Singapore’s founding father Mr Lee Kuan Yew passed away peacefully on March 23, 2015 at the ripe age of 91. He suffered from severe pneumonia and warded in the Singapore General Hospital since February 5.
Prime Minister Lee Hsien Loong has declared a seven-day period of national mourning. As a mark of respect, the state flags on all government buildings will be flown at half-mast for the mourning period, which starts on Monday, March 23, and ends on Sunday, March 29.
Mr Lee leaves behind his sons, Prime Minister Lee Hsien Loong, 63, and Mr Lee Hsien Yang, 57, daughter Dr Lee Wei Ling, 60, daughters-in-law Ho Ching, 61, and Lee Suet-Fern, 56, seven grandchildren and two siblings. His wife, Madam Kwa Geok Choo, predeceased him in 2010, at the age of 89.
Mr Lee’s body will lie in state at Parliament House from Wednesday, March 25, to Saturday, March 28, for the public to pay their last respects. They can do so from 10 am to 8 pm daily during that time.
A state funeral service for Mr Lee will be held at 2pm on Sunday, March 29, at the National University of Singapore’s University Cultural Centre. Many world leaders are expected to attend the funeral service, including Narendra Modi, Prime Minister of India.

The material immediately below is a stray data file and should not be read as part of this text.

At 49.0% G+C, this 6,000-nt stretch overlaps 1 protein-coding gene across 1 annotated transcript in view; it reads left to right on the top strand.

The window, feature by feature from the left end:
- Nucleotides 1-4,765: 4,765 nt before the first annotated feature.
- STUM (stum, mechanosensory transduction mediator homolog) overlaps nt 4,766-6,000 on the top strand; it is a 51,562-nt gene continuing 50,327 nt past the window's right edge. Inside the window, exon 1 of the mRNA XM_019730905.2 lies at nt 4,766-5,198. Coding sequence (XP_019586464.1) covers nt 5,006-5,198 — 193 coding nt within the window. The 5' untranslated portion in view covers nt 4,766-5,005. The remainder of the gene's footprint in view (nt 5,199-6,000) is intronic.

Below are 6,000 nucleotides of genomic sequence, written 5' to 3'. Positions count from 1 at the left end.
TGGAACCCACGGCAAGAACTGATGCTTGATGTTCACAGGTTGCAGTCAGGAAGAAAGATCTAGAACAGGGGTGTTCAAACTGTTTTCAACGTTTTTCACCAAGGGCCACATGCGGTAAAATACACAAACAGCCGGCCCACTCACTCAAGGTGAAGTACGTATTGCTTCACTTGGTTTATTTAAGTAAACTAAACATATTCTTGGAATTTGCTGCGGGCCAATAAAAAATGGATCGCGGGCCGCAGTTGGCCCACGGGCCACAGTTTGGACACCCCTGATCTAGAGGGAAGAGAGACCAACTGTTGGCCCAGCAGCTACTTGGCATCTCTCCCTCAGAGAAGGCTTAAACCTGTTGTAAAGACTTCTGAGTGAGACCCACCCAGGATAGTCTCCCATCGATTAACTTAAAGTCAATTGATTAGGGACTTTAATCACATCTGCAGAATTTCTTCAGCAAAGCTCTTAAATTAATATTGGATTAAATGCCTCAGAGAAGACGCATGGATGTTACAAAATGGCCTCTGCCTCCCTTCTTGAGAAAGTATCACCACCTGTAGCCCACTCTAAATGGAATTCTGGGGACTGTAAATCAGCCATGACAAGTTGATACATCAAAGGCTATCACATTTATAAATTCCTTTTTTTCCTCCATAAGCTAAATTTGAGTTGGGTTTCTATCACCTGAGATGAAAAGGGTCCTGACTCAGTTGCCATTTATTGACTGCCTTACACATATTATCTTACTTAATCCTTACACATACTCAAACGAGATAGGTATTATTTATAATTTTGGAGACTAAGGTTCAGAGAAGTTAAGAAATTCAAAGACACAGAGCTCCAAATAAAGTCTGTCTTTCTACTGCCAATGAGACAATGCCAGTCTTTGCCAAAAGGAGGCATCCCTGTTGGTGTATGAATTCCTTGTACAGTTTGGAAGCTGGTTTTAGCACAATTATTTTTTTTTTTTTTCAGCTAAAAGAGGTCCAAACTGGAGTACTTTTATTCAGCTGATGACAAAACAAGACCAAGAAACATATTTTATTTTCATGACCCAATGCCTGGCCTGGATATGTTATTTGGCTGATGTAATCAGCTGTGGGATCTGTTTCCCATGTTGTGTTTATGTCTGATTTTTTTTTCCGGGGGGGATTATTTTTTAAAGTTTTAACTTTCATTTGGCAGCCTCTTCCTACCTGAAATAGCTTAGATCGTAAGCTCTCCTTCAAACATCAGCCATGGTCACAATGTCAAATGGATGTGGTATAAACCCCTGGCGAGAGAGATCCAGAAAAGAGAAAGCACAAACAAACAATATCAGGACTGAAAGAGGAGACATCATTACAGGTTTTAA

Tributes have been pouring in from world leaders describing Lee Kuan Yew as the architect and builder instrumental in shaping Singapore, a sleeping fishing village a century ago as an economic power house. It took just over five decades to convert Singapore as a mini-super power. There is no gainsaying the fact Mr. Lee leaves Singapore as his lasting legacy.
Mr. Lee was a close friend of Sri Lankan Thamils and was probably the most outspoken critic of majority Sinhalese for oppressing the national minority. According to The Hindu newspaper (March 24th) Thamil political leaders of Thamil Nadu paid glowing tributes to Mr. Lee describing him ‘A friend and Champion of Thamils.’
They condoled the death of former Prime Minister of Singapore Lee Kuan Yew, saying that the Thamils across the world have lost a good friend.
“He brought together various nationalities—Thamils, Malaysians and Chinese—and made Tamil spoken by a negligible percentage as one of the official languages,” said DMK leader M. Karurunanidhi.
PMK leader S. Ramadoss said Lee Kuan Yew always insisted on granting Sri Lankan Thamils their rights and described as ethnic cleansing their killing while Indian leaders sought to portray their struggle as an act of terrorism. “Only a separate country could deliver Thamils from the clutches of Sinhalese hegemony and did not hesitate to call former President Mahinda Rajapaksa as a terrorist,” said Dr Ramadoss.